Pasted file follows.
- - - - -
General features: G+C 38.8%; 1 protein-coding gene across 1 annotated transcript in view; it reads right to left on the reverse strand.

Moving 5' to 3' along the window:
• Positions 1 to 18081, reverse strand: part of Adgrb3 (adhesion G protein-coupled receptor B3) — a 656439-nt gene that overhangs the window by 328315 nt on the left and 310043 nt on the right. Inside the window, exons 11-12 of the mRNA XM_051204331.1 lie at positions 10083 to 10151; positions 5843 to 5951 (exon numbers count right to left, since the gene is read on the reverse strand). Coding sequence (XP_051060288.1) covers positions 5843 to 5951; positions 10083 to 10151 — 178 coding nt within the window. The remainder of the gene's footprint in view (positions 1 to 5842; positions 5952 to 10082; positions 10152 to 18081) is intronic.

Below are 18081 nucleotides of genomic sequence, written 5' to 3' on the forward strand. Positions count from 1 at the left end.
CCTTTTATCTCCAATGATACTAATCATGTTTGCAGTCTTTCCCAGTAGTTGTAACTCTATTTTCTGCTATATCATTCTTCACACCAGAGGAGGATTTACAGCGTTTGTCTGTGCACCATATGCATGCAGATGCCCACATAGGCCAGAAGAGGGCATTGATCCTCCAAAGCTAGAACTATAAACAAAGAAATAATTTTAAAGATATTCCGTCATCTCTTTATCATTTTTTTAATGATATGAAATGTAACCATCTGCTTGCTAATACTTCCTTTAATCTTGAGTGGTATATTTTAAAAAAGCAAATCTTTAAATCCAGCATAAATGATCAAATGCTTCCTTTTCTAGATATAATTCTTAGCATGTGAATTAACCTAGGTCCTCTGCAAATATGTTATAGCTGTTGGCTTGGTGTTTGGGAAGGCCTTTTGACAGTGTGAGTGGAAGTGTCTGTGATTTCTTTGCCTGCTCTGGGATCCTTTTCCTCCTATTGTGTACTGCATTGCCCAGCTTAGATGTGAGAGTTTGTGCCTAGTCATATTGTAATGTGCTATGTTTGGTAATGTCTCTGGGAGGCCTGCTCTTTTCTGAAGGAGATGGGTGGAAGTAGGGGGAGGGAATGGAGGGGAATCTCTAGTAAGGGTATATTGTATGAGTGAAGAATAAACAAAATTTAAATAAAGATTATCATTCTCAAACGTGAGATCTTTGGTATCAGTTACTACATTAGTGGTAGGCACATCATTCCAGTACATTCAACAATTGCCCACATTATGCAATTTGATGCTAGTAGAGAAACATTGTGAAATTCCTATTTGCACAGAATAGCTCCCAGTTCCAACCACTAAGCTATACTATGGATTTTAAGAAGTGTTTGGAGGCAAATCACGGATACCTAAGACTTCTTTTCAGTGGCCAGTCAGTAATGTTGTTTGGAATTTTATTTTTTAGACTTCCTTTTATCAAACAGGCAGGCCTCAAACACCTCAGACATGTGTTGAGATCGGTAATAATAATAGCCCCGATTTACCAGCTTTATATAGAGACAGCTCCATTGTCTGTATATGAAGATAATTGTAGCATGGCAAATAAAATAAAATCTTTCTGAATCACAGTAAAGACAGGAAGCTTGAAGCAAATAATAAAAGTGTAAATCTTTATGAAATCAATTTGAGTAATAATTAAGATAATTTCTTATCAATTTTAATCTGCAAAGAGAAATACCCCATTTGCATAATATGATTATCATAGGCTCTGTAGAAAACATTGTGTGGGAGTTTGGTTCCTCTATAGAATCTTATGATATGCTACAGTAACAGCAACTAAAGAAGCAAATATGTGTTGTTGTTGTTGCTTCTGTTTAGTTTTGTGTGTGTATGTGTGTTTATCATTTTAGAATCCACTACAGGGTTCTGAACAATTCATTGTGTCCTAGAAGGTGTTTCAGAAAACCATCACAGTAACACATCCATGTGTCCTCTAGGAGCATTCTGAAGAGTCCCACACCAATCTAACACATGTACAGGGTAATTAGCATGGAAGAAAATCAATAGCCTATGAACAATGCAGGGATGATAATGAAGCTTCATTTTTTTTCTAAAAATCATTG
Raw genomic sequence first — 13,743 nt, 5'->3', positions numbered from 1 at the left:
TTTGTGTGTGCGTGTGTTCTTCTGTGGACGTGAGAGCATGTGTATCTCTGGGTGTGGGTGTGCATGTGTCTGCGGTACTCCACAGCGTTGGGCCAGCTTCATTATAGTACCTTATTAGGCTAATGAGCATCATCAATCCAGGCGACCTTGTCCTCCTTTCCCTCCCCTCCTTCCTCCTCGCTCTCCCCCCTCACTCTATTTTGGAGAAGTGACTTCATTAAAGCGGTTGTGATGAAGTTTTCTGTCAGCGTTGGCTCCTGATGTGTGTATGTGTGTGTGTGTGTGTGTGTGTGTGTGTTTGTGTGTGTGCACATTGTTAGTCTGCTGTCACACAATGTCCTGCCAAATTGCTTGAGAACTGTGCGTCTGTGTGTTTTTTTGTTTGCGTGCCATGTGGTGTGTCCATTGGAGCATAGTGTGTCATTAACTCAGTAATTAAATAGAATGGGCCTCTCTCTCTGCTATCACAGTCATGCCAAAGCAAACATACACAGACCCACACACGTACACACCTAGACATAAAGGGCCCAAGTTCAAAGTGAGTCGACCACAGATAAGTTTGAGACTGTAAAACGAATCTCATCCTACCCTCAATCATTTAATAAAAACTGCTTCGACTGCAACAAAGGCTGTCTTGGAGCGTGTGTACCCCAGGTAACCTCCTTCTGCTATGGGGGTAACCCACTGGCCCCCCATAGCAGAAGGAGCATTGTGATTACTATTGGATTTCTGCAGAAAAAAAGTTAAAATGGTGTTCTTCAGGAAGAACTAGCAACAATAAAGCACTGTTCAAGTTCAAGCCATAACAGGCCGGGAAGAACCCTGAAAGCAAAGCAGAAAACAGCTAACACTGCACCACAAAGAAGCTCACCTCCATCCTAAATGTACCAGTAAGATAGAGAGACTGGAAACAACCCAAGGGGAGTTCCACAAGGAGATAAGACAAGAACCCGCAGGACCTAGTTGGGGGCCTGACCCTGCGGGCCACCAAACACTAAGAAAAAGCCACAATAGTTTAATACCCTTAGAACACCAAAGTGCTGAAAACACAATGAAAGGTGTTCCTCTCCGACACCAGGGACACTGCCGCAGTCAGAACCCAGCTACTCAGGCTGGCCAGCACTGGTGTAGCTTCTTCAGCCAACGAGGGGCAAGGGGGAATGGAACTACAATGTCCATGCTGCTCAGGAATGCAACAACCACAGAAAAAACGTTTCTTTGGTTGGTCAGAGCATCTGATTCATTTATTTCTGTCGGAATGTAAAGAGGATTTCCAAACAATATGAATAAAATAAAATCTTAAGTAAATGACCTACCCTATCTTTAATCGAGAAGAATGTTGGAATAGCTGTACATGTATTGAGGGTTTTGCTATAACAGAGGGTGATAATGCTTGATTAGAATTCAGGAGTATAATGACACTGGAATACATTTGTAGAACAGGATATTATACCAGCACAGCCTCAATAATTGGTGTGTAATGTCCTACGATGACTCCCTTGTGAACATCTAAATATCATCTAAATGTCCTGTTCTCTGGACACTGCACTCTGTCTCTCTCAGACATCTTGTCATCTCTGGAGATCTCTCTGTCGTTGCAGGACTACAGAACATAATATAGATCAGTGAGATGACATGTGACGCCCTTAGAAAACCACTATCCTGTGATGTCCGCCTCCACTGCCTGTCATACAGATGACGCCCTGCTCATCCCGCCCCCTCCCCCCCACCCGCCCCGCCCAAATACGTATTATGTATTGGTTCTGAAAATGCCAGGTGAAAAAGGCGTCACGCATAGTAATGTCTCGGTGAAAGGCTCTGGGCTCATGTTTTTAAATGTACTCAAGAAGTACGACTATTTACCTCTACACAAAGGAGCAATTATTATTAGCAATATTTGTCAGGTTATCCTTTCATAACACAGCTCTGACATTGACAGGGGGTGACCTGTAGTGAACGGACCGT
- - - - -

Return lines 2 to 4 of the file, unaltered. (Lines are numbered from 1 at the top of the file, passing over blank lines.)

Moving 5' to 3' along the window:
• Positions 1 to 18081, reverse strand: part of Adgrb3 (adhesion G protein-coupled receptor B3) — a 656439-nt gene that overhangs the window by 328315 nt on the left and 310043 nt on the right. Inside the window, exons 11-12 of the mRNA XM_051204331.1 lie at positions 10083 to 10151; positions 5843 to 5951 (exon numbers count right to left, since the gene is read on the reverse strand). Coding sequence (XP_051060288.1) covers positions 5843 to 5951; positions 10083 to 10151 — 178 coding nt within the window. The remainder of the gene's footprint in view (positions 1 to 5842; positions 5952 to 10082; positions 10152 to 18081) is intronic.

Below are 18081 nucleotides of genomic sequence, written 5' to 3' on the forward strand. Positions count from 1 at the left end.